AIKEN - In this city, paving a dirt road is not necessarily a good thing. Sometimes it's actually a mistake.
Earlier this month, city representatives appeared before the Design Review Board to apply retroactively for a certificate of appropriateness to pave Rhododendron Place.
But the road near the horse district had been paved several months ago.
"Just like the CIA didn't talk to the FBI before 9-11, the paving department didn't talk to the planning department," said Philip Merry, the chairman of the Design Review Board.
He said Rhododendron Place should have remained unpaved because it had been designated as a historic road in the early 1990s. But the road was built in the 1950s, Mr. Merry said, and in researching the matter, "nobody could come up with any historic significance for it."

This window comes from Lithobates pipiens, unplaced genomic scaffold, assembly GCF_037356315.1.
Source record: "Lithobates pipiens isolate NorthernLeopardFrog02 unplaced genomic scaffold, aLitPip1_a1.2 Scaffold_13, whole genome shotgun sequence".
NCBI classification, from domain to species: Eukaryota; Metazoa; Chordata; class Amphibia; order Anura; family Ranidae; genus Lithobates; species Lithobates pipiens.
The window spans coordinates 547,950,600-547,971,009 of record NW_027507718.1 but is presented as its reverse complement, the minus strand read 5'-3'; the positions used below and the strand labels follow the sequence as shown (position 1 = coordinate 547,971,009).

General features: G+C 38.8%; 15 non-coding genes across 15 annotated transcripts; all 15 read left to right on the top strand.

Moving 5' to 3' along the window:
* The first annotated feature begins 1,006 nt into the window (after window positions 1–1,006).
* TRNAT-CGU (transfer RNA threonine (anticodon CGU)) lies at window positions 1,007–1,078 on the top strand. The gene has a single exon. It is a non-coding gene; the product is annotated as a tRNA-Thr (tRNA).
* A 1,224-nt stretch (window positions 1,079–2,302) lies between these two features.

The board voted 4-3 to keep the asphalt on the road.
If the board had denied the application, the city would have had to appeal the decision or rip up the pavement, said Mr. Merry, who voted in favor of the application.
Rosamond McDuffie, a member of the Design Review Board, compiled the list of roads that were to remain unpaved. She said the dirt roads in the historic district are part of Aiken's character.
She also feared that other efforts to protect parts of the city could be cast aside.
"We have reprimanded and also penalized other people who have not abided by our rules," Ms. McDuffie said.
Mr. Merry called the road paving a mistake.
"It was not a grand conspiracy," he said.
Reach Betsy Gilliland at (803) 648-1395, ext. 113, or email@example.com.
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